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Part II: Private Company Compensation Study

Chief Executive Group recently conducted a groundbreaking study of the compensation practices of private companies with revenues of $5 million to $5 billion. In our last issue, we provided some of the highlights about CEO compensation practices. This charticle focuses on some of the key findings related to other senior executives.

The CEO & Senior Executive Compensation Report for Private Companies includes information on base salaries, bonuses, equity gains, benefits and perks, as well as how CEO and other senior executive compensation varies by company size, industry, type of ownership and geographic region. The full report can be found at ChiefExecutive.net/CompReport.


Chief Executive Group recently conducted a groundbreaking study of the compensation practices of private companies with revenues of $5 million to $5 billion. In our last issue, we provided some of the highlights about CEO compensation practices. This charticle focuses on some of the key findings related to other senior executives.

Chart 1: Median Compensation Among Senior Executives in Private Companies, by Job Title

The Chairman’s Compensation

We were surprised to see that chairmen who are not also CEOs had higher average and median compensation levels than their peers who are chairmen and CEOs or just CEOs. While we expected chairmen who are not also CEOs to be well compensated due to equity gains (because they are often founders or significant equity stakeholders), we found that they also often enjoy substantial base salaries and bonuses—usually higher than those of the CEO. Chart 1 provides a look at the median salaries by job title across all company sizes, industries and ownership types. Most chairmen, including the 50th percentile, do quite well in terms of cash compensation.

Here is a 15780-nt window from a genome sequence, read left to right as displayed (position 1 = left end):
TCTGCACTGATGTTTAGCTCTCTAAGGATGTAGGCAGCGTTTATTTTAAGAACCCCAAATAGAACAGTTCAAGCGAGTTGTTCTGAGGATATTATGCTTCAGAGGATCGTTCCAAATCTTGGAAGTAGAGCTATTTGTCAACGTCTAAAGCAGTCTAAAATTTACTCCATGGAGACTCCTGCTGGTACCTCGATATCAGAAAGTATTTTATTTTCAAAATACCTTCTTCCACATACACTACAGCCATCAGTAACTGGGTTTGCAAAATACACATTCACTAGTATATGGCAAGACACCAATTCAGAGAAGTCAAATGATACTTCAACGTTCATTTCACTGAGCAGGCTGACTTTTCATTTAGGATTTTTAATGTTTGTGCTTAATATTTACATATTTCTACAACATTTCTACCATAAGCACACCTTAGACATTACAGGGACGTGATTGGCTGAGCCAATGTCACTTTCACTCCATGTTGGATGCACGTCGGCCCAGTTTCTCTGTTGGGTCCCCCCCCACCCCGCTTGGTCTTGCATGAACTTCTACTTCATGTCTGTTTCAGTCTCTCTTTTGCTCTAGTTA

Chart 2: Percentage of Executives Who Received a Bonus Last Year, by Job Title

The President’s Pay

We were interested to see that the gap between CEOs and presidents was not that large on a relative basis (less than 25 percent for the median) and that the pay gap between CEOs and other senior executives, such as CFOs, COOs and EVPs, was also less than 50 percent (see chart 1). This is in sharp contrast with the pay gap at public companies, where CEOs often earn five to 10 times that of their direct reports.

As you would expect, there were big differences by company size, industry, type of ownership, level of growth, profitability and other factors that are further detailed in the full report. (See ChiefExecutive.net/CompReport for more information.)

Chart 3: Percentage of Executives Who Received Equity Appreciation Gains Last Year, by Job Title

Compensation of Key Executives

Larger private companies tend to have more formal compensation programs, but the majority of private companies do not follow best practices for compensating their key executives. While most private companies do have basic incentives, such as cash bonuses for key executives (See chart 2), only a minority of senior executives at private companies can cite any equity gains last year (See chart 3). This doesn’t mean that the majority of private companies do not have equity incentive plans for their senior executives (In fact, they do). Instead, it suggests that less than half of private companies regularly quantify and communicate the value of equity gains to senior executives. Private companies that manage these equity incentive programs well and leverage their power as a motivator are the exception, rather than the rule.

Chart 4: Percentage of Private Companies That Monitor Local Market- and Industry-Specific Salary Ranges, by Ownership Type

The CEO & Executive Compensation in Privately Held Companies Report 2011 includes information on base salaries, bonuses, equity gains, benefits and perks, as well as how CEO and other senior executive compensation varies by company size, industry, type of ownership and geographic region. The full report can be found at ChiefExecutive.net/CompReport.

Benchmarking Benefits

With only a modest investment, private companies could reap enormous benefits from a more professional approach to compensating key executives. Most companies spend a great deal of money on compensation but don’t spend it wisely based on data-driven benchmarks and best practices. For example, many companies do not even benchmark their senior executive compensation packages against other local firms or companies in their industries (See chart 4).

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